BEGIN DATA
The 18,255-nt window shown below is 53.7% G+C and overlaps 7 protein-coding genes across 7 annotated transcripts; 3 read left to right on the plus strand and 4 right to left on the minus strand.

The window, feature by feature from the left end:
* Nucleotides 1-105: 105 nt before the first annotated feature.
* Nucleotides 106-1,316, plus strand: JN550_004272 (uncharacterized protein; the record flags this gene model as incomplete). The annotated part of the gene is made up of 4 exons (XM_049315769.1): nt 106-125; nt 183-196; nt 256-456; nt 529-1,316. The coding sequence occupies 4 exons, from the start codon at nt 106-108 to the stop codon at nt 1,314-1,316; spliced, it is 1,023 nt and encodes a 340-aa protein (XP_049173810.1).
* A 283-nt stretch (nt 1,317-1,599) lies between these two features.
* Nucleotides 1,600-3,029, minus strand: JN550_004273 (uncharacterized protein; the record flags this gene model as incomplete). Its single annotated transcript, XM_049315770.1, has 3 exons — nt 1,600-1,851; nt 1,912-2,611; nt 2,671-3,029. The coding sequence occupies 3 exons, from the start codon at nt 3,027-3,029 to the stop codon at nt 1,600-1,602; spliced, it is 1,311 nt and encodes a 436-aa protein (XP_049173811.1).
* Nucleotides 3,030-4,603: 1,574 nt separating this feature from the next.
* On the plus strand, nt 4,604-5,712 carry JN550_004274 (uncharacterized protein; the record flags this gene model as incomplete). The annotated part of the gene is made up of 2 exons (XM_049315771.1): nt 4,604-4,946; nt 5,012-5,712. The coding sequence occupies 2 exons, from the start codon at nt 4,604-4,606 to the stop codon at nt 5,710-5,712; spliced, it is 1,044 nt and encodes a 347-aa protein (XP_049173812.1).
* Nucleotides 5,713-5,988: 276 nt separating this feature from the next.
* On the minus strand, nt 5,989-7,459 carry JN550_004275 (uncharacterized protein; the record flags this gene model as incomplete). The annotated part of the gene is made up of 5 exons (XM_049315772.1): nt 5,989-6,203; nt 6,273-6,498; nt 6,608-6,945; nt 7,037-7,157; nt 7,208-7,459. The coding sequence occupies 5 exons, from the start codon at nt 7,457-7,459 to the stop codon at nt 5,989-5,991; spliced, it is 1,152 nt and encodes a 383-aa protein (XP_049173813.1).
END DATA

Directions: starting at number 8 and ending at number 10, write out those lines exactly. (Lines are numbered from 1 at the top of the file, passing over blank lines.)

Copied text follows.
* On the plus strand, nt 4,604-5,712 carry JN550_004274 (uncharacterized protein; the record flags this gene model as incomplete). The annotated part of the gene is made up of 2 exons (XM_049315771.1): nt 4,604-4,946; nt 5,012-5,712. The coding sequence occupies 2 exons, from the start codon at nt 4,604-4,606 to the stop codon at nt 5,710-5,712; spliced, it is 1,044 nt and encodes a 347-aa protein (XP_049173812.1).
* Nucleotides 5,713-5,988: 276 nt separating this feature from the next.
* On the minus strand, nt 5,989-7,459 carry JN550_004275 (uncharacterized protein; the record flags this gene model as incomplete). The annotated part of the gene is made up of 5 exons (XM_049315772.1): nt 5,989-6,203; nt 6,273-6,498; nt 6,608-6,945; nt 7,037-7,157; nt 7,208-7,459. The coding sequence occupies 5 exons, from the start codon at nt 7,457-7,459 to the stop codon at nt 5,989-5,991; spliced, it is 1,152 nt and encodes a 383-aa protein (XP_049173813.1).